What is vitamin D-dependent rickets (type I)?

Updated: Aug 10, 2020
  • Author: Horacio B Plotkin, MD, FAAP; Chief Editor: Jatinder Bhatia, MBBS, FAAP  more...
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Also known as vitamin D–pseudodeficiency rickets (PDDR), this disorder results from a genetic deficiency in the enzyme that converts calcidiol to calcitriol in the kidney. Inheritance is autosomal recessive, and the gene is located in band 12q13.3. Clinical and laboratory examination findings are similar to those associated with nutritional rickets, with low levels of 1,25(OH)2 vitamin D.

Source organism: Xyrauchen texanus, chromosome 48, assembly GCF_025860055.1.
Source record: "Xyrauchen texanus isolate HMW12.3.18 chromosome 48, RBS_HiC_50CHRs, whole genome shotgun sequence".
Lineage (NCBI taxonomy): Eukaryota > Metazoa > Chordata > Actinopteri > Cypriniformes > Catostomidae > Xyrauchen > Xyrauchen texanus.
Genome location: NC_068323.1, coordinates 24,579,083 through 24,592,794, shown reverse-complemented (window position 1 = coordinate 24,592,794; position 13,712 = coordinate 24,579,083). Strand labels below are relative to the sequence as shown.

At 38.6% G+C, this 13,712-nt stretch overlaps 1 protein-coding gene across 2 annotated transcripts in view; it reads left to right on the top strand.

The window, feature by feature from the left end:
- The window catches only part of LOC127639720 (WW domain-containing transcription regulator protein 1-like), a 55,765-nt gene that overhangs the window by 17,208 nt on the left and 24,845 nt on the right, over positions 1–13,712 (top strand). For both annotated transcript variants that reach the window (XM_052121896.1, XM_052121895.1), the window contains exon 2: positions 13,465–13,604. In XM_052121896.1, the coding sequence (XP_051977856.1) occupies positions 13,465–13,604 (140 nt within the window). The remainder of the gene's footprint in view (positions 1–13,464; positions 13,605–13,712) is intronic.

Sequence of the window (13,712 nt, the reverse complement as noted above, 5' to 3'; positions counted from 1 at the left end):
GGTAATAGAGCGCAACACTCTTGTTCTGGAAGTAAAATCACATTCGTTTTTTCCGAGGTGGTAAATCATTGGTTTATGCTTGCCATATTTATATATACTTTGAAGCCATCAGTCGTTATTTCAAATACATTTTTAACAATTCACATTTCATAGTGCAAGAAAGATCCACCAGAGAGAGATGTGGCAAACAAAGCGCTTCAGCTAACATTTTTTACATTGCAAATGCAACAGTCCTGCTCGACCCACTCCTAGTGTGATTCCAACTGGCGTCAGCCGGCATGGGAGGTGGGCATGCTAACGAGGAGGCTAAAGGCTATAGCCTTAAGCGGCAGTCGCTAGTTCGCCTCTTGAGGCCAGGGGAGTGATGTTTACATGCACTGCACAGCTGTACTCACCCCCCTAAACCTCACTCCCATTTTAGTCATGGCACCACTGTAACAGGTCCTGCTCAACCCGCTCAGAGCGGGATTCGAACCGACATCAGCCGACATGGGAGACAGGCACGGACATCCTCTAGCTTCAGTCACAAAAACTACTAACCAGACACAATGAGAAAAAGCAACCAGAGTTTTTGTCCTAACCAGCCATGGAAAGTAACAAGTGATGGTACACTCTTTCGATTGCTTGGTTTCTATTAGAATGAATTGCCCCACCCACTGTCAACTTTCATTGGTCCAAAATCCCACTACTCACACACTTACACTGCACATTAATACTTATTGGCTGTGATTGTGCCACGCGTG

Levels of 1,25(OH)2 vitamin D may be normal but inadequately low for the levels of calcium, phosphorus, and parathyroid hormone. These patients develop rickets despite receiving vitamin D at the recommended preventive doses.

Medical treatment consists of oral calcitriol (0.5-1.5mcg/day). These patients may also respond to pharmacologic doses of vitamin D (5,000-10,000U/day).

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